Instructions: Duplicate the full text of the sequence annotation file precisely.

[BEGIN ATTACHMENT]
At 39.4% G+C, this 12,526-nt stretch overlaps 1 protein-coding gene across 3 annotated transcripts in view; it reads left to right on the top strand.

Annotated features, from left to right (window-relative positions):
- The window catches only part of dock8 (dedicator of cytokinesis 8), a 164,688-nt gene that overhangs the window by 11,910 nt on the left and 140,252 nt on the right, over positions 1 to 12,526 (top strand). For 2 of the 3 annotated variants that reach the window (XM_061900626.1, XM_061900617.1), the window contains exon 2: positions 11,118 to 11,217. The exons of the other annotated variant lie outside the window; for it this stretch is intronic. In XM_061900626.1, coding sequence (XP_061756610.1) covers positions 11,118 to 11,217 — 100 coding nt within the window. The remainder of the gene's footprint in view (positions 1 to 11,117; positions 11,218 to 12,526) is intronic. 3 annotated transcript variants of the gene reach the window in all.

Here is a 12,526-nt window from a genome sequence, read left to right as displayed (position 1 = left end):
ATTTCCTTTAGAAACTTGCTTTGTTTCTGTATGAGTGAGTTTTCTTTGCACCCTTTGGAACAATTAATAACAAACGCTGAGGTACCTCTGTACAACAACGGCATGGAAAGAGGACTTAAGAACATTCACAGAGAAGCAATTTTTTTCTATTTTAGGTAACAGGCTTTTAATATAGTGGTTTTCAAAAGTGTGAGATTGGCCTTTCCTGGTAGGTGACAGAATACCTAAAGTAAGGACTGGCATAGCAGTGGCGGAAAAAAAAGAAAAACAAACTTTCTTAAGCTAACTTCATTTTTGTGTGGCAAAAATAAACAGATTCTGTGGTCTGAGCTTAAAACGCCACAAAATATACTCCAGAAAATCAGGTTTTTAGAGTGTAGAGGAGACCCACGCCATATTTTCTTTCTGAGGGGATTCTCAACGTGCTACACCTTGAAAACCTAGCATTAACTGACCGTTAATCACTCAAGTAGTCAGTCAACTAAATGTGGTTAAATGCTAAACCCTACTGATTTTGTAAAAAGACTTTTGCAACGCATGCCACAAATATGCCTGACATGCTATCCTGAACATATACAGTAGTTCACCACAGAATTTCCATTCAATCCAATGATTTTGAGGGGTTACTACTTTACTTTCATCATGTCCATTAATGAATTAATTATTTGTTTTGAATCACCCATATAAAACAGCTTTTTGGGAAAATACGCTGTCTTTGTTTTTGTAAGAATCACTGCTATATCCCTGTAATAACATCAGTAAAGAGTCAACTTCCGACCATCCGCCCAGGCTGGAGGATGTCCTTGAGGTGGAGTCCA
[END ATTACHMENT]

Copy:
At 39.4% G+C, this 12,526-nt stretch overlaps 1 protein-coding gene across 3 annotated transcripts in view; it reads left to right on the top strand.

Annotated features, from left to right (window-relative positions):
- The window catches only part of dock8 (dedicator of cytokinesis 8), a 164,688-nt gene that overhangs the window by 11,910 nt on the left and 140,252 nt on the right, over positions 1 to 12,526 (top strand). For 2 of the 3 annotated variants that reach the window (XM_061900626.1, XM_061900617.1), the window contains exon 2: positions 11,118 to 11,217. The exons of the other annotated variant lie outside the window; for it this stretch is intronic. In XM_061900626.1, coding sequence (XP_061756610.1) covers positions 11,118 to 11,217 — 100 coding nt within the window. The remainder of the gene's footprint in view (positions 1 to 11,117; positions 11,218 to 12,526) is intronic. 3 annotated transcript variants of the gene reach the window in all.

Here is a 12,526-nt window from a genome sequence, read left to right as displayed (position 1 = left end):
ATTTCCTTTAGAAACTTGCTTTGTTTCTGTATGAGTGAGTTTTCTTTGCACCCTTTGGAACAATTAATAACAAACGCTGAGGTACCTCTGTACAACAACGGCATGGAAAGAGGACTTAAGAACATTCACAGAGAAGCAATTTTTTTCTATTTTAGGTAACAGGCTTTTAATATAGTGGTTTTCAAAAGTGTGAGATTGGCCTTTCCTGGTAGGTGACAGAATACCTAAAGTAAGGACTGGCATAGCAGTGGCGGAAAAAAAAGAAAAACAAACTTTCTTAAGCTAACTTCATTTTTGTGTGGCAAAAATAAACAGATTCTGTGGTCTGAGCTTAAAACGCCACAAAATATACTCCAGAAAATCAGGTTTTTAGAGTGTAGAGGAGACCCACGCCATATTTTCTTTCTGAGGGGATTCTCAACGTGCTACACCTTGAAAACCTAGCATTAACTGACCGTTAATCACTCAAGTAGTCAGTCAACTAAATGTGGTTAAATGCTAAACCCTACTGATTTTGTAAAAAGACTTTTGCAACGCATGCCACAAATATGCCTGACATGCTATCCTGAACATATACAGTAGTTCACCACAGAATTTCCATTCAATCCAATGATTTTGAGGGGTTACTACTTTACTTTCATCATGTCCATTAATGAATTAATTATTTGTTTTGAATCACCCATATAAAACAGCTTTTTGGGAAAATACGCTGTCTTTGTTTTTGTAAGAATCACTGCTATATCCCTGTAATAACATCAGTAAAGAGTCAACTTCCGACCATCCGCCCAGGCTGGAGGATGTCCTTGAGGTGGAGTCCA